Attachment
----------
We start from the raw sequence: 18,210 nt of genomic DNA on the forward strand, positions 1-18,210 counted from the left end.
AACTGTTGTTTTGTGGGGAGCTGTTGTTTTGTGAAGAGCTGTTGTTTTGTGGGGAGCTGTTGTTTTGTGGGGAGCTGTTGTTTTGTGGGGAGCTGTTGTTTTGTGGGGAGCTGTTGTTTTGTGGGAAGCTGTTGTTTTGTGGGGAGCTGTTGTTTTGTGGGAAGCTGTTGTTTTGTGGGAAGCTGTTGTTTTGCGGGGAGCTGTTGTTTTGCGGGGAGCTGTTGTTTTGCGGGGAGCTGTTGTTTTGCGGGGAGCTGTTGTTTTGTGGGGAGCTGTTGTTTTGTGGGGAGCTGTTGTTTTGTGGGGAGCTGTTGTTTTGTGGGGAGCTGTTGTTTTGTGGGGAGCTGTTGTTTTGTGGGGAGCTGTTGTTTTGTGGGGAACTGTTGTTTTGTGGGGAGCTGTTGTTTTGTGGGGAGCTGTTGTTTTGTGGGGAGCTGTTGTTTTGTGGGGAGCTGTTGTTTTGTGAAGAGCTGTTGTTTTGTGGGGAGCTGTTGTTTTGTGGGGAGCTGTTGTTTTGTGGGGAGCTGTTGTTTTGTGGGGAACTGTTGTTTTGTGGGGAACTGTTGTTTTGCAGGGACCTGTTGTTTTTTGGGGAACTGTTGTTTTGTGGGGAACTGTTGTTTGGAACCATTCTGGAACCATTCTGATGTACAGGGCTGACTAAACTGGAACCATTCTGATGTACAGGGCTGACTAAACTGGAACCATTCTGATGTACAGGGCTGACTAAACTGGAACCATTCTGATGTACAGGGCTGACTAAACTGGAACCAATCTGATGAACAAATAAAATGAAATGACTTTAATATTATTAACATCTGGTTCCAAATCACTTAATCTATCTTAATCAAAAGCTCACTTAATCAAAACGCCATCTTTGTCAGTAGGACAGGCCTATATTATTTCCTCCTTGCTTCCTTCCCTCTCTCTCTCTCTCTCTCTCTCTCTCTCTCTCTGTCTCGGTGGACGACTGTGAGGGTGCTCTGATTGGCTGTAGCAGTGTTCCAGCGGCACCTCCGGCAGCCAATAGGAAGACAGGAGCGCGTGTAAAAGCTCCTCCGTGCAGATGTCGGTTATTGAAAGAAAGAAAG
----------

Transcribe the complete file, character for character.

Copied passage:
We start from the raw sequence: 18,210 nt of genomic DNA on the forward strand, positions 1-18,210 counted from the left end.
AACTGTTGTTTTGTGGGGAGCTGTTGTTTTGTGAAGAGCTGTTGTTTTGTGGGGAGCTGTTGTTTTGTGGGGAGCTGTTGTTTTGTGGGGAGCTGTTGTTTTGTGGGGAGCTGTTGTTTTGTGGGAAGCTGTTGTTTTGTGGGGAGCTGTTGTTTTGTGGGAAGCTGTTGTTTTGTGGGAAGCTGTTGTTTTGCGGGGAGCTGTTGTTTTGCGGGGAGCTGTTGTTTTGCGGGGAGCTGTTGTTTTGCGGGGAGCTGTTGTTTTGTGGGGAGCTGTTGTTTTGTGGGGAGCTGTTGTTTTGTGGGGAGCTGTTGTTTTGTGGGGAGCTGTTGTTTTGTGGGGAGCTGTTGTTTTGTGGGGAGCTGTTGTTTTGTGGGGAACTGTTGTTTTGTGGGGAGCTGTTGTTTTGTGGGGAGCTGTTGTTTTGTGGGGAGCTGTTGTTTTGTGGGGAGCTGTTGTTTTGTGAAGAGCTGTTGTTTTGTGGGGAGCTGTTGTTTTGTGGGGAGCTGTTGTTTTGTGGGGAGCTGTTGTTTTGTGGGGAACTGTTGTTTTGTGGGGAACTGTTGTTTTGCAGGGACCTGTTGTTTTTTGGGGAACTGTTGTTTTGTGGGGAACTGTTGTTTGGAACCATTCTGGAACCATTCTGATGTACAGGGCTGACTAAACTGGAACCATTCTGATGTACAGGGCTGACTAAACTGGAACCATTCTGATGTACAGGGCTGACTAAACTGGAACCATTCTGATGTACAGGGCTGACTAAACTGGAACCAATCTGATGAACAAATAAAATGAAATGACTTTAATATTATTAACATCTGGTTCCAAATCACTTAATCTATCTTAATCAAAAGCTCACTTAATCAAAACGCCATCTTTGTCAGTAGGACAGGCCTATATTATTTCCTCCTTGCTTCCTTCCCTCTCTCTCTCTCTCTCTCTCTCTCTCTCTCTCTGTCTCGGTGGACGACTGTGAGGGTGCTCTGATTGGCTGTAGCAGTGTTCCAGCGGCACCTCCGGCAGCCAATAGGAAGACAGGAGCGCGTGTAAAAGCTCCTCCGTGCAGATGTCGGTTATTGAAAGAAAGAAAG